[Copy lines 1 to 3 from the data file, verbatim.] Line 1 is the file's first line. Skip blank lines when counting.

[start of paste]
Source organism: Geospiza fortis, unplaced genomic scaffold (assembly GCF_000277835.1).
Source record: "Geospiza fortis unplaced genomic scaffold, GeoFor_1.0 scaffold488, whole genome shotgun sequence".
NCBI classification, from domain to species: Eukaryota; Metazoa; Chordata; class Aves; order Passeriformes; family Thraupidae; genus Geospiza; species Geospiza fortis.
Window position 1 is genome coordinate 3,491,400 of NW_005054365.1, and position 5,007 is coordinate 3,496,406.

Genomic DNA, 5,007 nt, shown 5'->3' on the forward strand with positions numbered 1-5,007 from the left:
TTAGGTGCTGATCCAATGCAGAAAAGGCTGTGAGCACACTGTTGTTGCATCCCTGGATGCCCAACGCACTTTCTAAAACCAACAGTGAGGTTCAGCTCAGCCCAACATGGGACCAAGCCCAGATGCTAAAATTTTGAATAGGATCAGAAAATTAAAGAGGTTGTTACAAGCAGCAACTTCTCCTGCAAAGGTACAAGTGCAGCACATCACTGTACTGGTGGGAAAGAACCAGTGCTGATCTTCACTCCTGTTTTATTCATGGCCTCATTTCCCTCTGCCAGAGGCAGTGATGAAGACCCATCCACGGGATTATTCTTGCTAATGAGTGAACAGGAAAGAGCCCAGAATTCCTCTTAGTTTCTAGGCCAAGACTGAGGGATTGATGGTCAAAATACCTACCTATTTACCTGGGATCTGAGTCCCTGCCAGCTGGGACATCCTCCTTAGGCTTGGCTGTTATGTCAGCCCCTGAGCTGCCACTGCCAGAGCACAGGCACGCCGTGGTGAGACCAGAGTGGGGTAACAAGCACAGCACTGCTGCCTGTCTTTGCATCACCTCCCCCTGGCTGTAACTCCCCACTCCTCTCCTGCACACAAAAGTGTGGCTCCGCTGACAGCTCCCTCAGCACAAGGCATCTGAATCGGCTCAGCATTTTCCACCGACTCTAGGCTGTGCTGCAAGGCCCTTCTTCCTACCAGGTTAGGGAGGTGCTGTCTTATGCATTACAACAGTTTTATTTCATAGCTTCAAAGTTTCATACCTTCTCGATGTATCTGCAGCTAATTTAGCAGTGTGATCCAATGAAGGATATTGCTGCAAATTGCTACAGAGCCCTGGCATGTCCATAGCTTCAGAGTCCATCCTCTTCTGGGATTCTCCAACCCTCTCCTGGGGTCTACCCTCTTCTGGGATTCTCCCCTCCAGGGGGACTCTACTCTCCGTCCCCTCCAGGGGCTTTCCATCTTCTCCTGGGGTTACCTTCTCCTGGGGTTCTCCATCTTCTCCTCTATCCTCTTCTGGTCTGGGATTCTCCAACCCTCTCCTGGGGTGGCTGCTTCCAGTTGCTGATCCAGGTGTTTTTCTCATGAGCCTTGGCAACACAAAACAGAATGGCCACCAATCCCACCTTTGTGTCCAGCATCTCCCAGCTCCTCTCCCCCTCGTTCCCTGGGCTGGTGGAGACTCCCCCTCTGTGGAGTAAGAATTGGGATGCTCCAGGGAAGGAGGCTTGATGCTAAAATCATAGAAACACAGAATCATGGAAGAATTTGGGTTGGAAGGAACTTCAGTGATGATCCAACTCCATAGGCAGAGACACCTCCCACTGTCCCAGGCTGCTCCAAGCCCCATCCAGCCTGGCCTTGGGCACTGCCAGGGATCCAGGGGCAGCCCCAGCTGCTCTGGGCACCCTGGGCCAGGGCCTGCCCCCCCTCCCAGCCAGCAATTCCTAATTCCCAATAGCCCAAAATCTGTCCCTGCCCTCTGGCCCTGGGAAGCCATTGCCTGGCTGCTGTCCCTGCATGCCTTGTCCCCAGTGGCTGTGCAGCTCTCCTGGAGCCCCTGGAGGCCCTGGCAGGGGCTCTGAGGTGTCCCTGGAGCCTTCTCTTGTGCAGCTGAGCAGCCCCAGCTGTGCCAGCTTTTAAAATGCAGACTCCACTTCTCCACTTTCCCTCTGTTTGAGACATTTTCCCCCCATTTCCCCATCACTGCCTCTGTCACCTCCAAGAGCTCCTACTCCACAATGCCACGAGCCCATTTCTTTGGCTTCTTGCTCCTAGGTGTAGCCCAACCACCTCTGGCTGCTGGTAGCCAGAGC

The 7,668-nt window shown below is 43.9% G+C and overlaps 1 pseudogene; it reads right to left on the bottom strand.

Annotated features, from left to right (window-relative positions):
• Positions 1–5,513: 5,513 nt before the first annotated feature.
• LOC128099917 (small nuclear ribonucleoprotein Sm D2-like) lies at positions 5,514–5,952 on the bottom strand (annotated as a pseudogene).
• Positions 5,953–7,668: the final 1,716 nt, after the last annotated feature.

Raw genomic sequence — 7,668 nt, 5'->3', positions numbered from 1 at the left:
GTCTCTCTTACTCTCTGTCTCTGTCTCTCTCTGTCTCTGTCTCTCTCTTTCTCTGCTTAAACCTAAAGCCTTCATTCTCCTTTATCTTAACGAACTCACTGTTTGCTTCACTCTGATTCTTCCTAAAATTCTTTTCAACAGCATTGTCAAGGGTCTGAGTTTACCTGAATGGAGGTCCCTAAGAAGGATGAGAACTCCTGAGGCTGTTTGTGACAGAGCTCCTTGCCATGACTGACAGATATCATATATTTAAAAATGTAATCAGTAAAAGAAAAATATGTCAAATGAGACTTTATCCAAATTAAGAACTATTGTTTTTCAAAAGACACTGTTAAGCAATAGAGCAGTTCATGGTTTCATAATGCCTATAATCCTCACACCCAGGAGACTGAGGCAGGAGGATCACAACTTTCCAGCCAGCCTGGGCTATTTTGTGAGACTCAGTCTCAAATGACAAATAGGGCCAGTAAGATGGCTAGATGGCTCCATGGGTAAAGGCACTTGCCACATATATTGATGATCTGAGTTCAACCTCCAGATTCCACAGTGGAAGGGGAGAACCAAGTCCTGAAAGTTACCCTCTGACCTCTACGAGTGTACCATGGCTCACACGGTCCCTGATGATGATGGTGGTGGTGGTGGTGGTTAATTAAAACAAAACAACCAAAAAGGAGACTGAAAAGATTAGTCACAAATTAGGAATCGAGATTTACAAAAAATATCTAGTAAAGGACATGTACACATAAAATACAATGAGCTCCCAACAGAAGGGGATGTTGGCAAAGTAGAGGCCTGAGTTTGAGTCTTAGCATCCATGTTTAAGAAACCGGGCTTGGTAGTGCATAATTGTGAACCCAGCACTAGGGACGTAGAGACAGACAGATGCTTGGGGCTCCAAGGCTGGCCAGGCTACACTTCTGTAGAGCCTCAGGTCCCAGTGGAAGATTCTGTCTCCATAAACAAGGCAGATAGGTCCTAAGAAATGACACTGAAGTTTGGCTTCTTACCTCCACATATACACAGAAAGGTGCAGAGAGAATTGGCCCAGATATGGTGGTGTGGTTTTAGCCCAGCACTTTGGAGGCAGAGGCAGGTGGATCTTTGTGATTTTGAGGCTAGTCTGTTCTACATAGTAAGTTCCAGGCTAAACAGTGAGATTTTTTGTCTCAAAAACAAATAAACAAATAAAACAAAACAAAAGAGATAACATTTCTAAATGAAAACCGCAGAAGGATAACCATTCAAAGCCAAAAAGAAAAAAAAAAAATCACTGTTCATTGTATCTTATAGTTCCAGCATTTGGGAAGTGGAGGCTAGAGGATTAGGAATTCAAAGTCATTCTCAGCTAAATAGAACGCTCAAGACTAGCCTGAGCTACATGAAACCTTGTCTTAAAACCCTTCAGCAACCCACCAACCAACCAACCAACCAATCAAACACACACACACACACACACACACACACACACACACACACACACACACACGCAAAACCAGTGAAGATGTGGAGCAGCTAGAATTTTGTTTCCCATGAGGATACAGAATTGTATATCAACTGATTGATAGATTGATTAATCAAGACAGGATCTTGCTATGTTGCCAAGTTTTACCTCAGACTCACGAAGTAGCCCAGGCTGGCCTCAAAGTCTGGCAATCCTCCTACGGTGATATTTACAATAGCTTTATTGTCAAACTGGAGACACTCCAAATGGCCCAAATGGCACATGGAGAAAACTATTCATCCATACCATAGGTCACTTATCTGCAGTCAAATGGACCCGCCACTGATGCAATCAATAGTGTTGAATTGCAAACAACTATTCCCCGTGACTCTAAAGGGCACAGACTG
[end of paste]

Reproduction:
Source organism: Geospiza fortis, unplaced genomic scaffold (assembly GCF_000277835.1).
Source record: "Geospiza fortis unplaced genomic scaffold, GeoFor_1.0 scaffold488, whole genome shotgun sequence".
NCBI classification, from domain to species: Eukaryota; Metazoa; Chordata; class Aves; order Passeriformes; family Thraupidae; genus Geospiza; species Geospiza fortis.